set at an angle, which are thrown over the edge of the roof of a box car or over the top of a car stake. About twelve inches apart on the flat side of the piece are set eye-rings. Into alternate eye-rings the two supports of a steel arm about two and one-half feet long, terminating in a roughened point, fit. The horizontal portion of the arm terminates in a hook which fits into one eyering, while the brace of the arm fits into a second eyering below. This arm can instantly be slipped out or raised to higher eye-rings, as the load of lumber is increased in height. The arm is not constructed exactly horizontal, but at a slight angle, so that its weight throws it out at right angles with the car. In use, a board about one-third of its length from the man handling it, is lifted on the end of the arm, and the other end pushed forward onto a flat car or across the regulation roller into a box car door. This pushes it around nearly parallel to the car. When the board is released the arm drops back into position at right angles with the car. It is believed that with one of these rigs one man can handle more lumber off a wagon, larry or truck than two men can handle without its use.
The gravity conveyer in the lumber yard will pay its original cost within a very few weeks. Some of the lumber manufacturers have rigged up conveyer sections containing rolls. The sections should be so constructed that they can be quickly adjusted (that is, raised or lowered), and that the units can be quickly fastened together. A conveyer of this sort has been designed by the Mathews Gravity Carrier Company, of Ellwood City, Pa., and is at present constructed by them as a result of many years of experience in that line of work. The sections of the carrier made by this company are in eight-foot standard lengths provided with instantaneous couplings, which permit a line of any required length to be quickly hooked together and adjusted to a 4 per cent. grade by means of adjustable jacks, which are made in five different sizes, each size having a certain number of inches for expansion, which renders it very convenient where ground surfaces are uneven. Either arm of the jack can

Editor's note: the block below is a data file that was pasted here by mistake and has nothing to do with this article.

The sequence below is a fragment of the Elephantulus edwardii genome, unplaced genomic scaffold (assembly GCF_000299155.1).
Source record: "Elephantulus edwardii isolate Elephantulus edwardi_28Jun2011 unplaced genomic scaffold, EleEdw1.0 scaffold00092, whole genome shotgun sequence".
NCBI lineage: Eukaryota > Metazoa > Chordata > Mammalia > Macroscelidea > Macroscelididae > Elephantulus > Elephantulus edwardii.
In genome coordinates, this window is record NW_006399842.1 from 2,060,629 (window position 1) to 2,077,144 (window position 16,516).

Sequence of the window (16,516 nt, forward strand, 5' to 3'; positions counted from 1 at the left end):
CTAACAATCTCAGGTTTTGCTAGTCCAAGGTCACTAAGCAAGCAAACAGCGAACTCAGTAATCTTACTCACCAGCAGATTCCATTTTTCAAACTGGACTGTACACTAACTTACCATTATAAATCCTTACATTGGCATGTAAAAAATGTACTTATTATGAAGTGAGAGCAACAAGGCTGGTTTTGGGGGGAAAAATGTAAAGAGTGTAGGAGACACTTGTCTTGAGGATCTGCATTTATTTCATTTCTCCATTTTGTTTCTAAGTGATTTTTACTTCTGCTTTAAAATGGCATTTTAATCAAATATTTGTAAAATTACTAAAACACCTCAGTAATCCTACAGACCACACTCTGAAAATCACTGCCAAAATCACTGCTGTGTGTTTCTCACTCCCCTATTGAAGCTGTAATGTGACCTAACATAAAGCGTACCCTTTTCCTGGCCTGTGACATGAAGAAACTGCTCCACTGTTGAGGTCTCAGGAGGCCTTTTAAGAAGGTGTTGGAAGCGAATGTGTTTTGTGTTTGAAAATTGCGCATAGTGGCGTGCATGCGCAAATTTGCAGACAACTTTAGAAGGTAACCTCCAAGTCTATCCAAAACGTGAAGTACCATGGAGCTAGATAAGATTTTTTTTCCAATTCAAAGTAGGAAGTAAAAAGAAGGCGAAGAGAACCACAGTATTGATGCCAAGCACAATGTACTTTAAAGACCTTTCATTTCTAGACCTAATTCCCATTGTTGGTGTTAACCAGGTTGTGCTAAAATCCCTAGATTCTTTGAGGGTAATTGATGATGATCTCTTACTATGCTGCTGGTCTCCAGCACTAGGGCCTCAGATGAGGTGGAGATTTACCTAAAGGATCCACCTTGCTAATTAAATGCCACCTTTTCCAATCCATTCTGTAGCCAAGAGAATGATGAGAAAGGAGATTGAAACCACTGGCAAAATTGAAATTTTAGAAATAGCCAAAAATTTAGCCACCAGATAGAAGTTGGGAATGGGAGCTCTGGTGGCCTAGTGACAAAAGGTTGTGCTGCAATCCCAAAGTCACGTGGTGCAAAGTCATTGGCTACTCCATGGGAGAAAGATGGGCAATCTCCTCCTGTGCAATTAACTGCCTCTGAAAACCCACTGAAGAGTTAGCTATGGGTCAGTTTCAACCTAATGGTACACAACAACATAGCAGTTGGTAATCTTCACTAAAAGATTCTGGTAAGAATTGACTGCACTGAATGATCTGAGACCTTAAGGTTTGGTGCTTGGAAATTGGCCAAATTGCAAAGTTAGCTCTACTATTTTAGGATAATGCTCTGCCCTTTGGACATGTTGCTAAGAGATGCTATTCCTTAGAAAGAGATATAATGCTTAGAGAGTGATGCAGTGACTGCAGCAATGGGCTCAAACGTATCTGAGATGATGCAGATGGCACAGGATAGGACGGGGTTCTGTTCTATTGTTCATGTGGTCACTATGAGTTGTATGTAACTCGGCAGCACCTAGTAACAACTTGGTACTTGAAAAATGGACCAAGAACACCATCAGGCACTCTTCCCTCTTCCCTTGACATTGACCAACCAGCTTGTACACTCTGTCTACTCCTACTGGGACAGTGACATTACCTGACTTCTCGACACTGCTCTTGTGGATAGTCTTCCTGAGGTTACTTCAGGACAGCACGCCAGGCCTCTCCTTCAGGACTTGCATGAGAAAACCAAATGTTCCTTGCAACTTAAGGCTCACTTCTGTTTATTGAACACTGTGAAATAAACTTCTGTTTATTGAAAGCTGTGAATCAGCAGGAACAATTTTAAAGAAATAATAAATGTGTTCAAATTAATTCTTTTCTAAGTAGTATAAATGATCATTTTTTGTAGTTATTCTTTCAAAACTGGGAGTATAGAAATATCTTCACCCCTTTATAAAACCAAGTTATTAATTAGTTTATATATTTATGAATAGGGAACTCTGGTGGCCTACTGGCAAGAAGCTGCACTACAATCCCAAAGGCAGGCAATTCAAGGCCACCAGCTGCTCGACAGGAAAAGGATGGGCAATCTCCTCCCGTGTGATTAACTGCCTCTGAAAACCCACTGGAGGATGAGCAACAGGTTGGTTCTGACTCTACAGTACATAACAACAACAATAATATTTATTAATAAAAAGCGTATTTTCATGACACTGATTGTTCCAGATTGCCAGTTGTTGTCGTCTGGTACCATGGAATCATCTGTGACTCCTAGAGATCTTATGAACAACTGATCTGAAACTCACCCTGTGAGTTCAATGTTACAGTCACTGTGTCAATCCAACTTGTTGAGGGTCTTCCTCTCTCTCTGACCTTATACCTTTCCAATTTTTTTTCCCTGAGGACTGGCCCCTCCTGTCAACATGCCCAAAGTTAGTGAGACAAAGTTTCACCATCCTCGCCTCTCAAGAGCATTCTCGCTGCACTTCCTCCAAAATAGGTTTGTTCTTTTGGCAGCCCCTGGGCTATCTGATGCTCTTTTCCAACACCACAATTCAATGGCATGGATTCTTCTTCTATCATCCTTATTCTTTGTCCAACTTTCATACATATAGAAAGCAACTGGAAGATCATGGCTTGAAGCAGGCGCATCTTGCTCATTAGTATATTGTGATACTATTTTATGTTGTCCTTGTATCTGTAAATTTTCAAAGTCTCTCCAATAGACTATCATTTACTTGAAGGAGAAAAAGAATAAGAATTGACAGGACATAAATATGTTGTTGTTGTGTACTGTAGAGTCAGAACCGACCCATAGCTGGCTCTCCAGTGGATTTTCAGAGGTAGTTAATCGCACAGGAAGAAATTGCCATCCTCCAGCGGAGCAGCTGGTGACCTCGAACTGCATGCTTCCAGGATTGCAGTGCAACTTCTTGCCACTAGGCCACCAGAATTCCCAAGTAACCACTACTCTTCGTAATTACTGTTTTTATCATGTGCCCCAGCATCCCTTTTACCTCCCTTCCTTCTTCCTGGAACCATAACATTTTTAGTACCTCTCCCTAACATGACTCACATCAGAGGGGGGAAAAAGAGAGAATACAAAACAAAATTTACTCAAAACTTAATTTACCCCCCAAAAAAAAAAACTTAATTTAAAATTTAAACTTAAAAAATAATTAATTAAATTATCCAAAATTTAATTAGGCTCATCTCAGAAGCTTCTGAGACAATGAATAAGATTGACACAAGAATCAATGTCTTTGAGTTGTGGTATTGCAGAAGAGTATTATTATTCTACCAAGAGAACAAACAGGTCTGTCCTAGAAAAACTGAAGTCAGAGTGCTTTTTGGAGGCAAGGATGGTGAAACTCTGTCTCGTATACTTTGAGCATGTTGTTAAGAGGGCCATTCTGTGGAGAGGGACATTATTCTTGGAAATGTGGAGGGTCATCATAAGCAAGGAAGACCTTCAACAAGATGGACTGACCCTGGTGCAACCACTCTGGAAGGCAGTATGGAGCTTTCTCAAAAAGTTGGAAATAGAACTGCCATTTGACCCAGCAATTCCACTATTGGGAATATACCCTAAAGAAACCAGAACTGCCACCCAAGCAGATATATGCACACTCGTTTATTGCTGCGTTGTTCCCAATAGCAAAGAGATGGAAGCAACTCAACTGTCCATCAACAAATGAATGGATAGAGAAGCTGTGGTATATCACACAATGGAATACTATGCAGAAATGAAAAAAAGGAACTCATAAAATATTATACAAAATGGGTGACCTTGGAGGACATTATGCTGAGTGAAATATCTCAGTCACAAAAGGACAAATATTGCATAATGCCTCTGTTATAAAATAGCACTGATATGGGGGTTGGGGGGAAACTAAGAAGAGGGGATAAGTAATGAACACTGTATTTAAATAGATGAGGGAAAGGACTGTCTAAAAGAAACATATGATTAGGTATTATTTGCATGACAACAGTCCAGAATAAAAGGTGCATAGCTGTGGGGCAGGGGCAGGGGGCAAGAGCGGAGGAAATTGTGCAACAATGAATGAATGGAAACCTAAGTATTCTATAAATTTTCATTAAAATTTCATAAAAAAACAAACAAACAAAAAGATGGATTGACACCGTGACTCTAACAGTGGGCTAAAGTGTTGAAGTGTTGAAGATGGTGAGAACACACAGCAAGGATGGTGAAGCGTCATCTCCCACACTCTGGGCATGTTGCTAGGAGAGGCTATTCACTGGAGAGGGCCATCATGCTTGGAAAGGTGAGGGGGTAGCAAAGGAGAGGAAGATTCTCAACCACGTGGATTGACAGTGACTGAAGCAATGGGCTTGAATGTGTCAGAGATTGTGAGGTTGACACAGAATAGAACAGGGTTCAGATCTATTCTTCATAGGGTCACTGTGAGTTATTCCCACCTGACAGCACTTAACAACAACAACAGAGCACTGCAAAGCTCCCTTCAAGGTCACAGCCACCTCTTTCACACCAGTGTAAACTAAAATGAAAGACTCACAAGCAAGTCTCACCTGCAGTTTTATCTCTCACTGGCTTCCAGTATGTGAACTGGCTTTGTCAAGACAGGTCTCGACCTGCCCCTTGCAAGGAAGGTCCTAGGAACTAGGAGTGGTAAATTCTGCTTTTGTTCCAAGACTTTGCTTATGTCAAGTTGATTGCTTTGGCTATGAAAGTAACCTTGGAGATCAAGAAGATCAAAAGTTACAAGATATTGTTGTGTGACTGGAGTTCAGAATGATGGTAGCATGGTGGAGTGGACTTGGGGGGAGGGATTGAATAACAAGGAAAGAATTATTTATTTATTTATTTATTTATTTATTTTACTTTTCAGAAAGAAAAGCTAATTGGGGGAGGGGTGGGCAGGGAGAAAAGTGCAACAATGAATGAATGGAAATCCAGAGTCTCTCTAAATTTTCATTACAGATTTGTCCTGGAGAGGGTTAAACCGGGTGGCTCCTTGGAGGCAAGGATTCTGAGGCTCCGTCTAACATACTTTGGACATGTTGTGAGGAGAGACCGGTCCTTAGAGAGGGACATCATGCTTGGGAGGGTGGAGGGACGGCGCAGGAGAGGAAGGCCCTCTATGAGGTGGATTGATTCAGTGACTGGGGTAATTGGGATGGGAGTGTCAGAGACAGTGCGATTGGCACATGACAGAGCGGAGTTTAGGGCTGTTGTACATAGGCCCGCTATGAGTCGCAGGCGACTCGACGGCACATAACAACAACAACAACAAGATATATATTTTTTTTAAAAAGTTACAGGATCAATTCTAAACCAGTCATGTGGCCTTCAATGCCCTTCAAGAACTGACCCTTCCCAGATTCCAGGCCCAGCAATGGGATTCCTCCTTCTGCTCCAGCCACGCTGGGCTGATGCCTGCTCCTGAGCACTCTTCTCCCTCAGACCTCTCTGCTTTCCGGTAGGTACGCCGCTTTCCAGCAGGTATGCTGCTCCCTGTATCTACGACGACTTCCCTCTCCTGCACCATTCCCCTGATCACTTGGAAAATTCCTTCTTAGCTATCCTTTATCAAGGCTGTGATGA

be raised or lowered independently of the other arm, which makes it possible to level up the conveyer under any circumstances.
Each section of the conveyer is composed of two rows of seven-inch rollers, which, with the three frame rails, makes a total over-all width of seventeen inches. This conveyer will handle boards of any width up to twenty inches. The slant of the roller axles is not at right angles with the frame. The slant of both rows of roller axles being convergent toward the center; therefore, a board placed upon the conveyer in a crooked manner at the loading end is forced to the center and kept there until delivered at the end of the conveyer. The Mathews Conveyer is patented and the patents have been passed upon by the courts.
By the gravity system you should cut the cost of unloading (distance considered) from 50 per cent. to 65 per cent.
The Mathews Lumber Conveyer
What sense is there in a workman carrying a two-inch plank of green oak, for instance, say a hundred or more feet when this same plank can be conveyed that distance much quicker and at much lower cost? Supposing your men are unloading a car load of 10/4 green oak planks of 14 foot lengths. We will assume the average width to be 10 inches, hence, the weight of, say, the average plank 14' x 10" x 10/4 would be 165 pounds approximately. You haven't many men in your yard who are going to carry 165 pound loads for eight or ten hours. You are, therefore, compelled to unload this lumber in gangs, two men to each plank. You have one or two men on the car unloading the lumber and one or two men on the pile and say four or six carrying. Now, Mr. Reader, get busy with pencil and paper and determine what it will cost you to unload that car of planks. Find the cost pretty high, do you? Visit some up-to-date saw mill and determine what it costs these people to handle the same class of material. You will be surprised Think it over. This suggestion may reduce the cost of lumber handling in your business.